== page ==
Conventionally, genetically modified pigs were produced using genetically modified somatic cells, followed by somatic cell nuclear transfer (SCNT). However, somatic cells display limited proliferative capacity, necessitating multiple rounds of somatic cell modification and SCNT to produce a pig strain with comprehensive genetic modifications for xenotransplantation. This procedure is labor-intensive and time-consuming. Fortunately, the recent establishment of porcine pluripotent stem cells [130,131], with their limitless proliferative ability, presents ideal cell lines for gene editing. Successive rounds of gene editing could be directly performed on these stem cells. While the germline competency of these stem cells has not yet been validated in pigs, ruling out the generation of genetically modified pigs through a technique similar to the embryonic chimeric approach used in mice, the stem cells could serve as donor nuclei to produce pigs with multiple genetic modifications through just a single round of nuclear transfer, as suggested by Fan et al. [132]. This approach, undoubtedly, would speed up the generation of pigs with multiple genetic modifications, significantly accelerating progress in xenotransplantation from pigs to humans.

Notably, the first clinical trial in 2022 involving the transplantation of the heart from a pig genetically modified with 10 genes into a human patient has provided preliminary validation for the necessity of multiple modifications [18,133]. Nonetheless, the strategy of overexpressing an excessive number of protective genes may not always be ideal due to the risk of redundant genetic elements, each of which could potentially burden the physiology and affect the pig’s health or the function of a specific donor organ. Moreover, the potential synergies and mutual limitations among the inserted multiple genes remain insufficiently understood, highlighting the need for further comprehensive research on the clinical implications of xenotransplantation using pig models with different combination of multiple genetic modifications.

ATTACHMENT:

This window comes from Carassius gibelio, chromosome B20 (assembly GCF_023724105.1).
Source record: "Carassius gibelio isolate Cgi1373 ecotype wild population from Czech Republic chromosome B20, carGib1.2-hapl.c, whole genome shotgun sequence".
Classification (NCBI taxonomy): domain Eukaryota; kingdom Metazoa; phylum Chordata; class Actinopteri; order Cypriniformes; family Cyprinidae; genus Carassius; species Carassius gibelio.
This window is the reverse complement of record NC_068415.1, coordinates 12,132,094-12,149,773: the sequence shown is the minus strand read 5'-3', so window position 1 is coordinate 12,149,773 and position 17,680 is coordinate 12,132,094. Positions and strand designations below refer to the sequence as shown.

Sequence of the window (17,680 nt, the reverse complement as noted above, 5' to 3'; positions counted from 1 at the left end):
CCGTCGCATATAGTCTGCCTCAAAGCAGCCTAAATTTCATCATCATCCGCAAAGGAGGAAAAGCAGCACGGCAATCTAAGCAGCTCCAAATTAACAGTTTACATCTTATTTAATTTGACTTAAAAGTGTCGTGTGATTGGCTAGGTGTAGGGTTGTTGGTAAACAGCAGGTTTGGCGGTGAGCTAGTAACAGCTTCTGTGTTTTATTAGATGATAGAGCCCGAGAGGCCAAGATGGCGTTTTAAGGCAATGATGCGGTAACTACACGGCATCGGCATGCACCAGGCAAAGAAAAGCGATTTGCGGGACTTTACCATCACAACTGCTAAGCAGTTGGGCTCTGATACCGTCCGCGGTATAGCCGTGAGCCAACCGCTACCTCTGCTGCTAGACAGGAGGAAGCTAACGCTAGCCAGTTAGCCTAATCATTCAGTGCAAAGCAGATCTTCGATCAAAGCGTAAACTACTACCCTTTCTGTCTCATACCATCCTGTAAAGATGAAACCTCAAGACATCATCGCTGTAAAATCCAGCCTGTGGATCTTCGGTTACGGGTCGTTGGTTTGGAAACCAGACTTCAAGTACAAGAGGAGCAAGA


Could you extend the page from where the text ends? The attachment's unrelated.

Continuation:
This work was supported by the National Key Research and Development Program of China (2022YFA1105404, 2021YFF0702601 and 2021YFA0805300), the Research Unit of Generation of Large Animal Disease Models, Chinese Academy of Medical Sciences (2019I2M-5-025), the Science and Technology Program of Guangzhou (202201010409), the Key Research & Development Program of Hainan Province (ZDYF2021SHFZ052), the Major Science and Technology Project of Hainan Province (ZDKJ2021030), and the 2020 Research Program of Sanya Yazhou Bay Science and Technology City (202002011).

Conflict of interest

The authors declare no conflict of interest.


All Tables

Table 1

Genes related to long-term survival and normal function maintenance of transplated organs

Table 2

Genetically modified pigs reported for xenotransplantation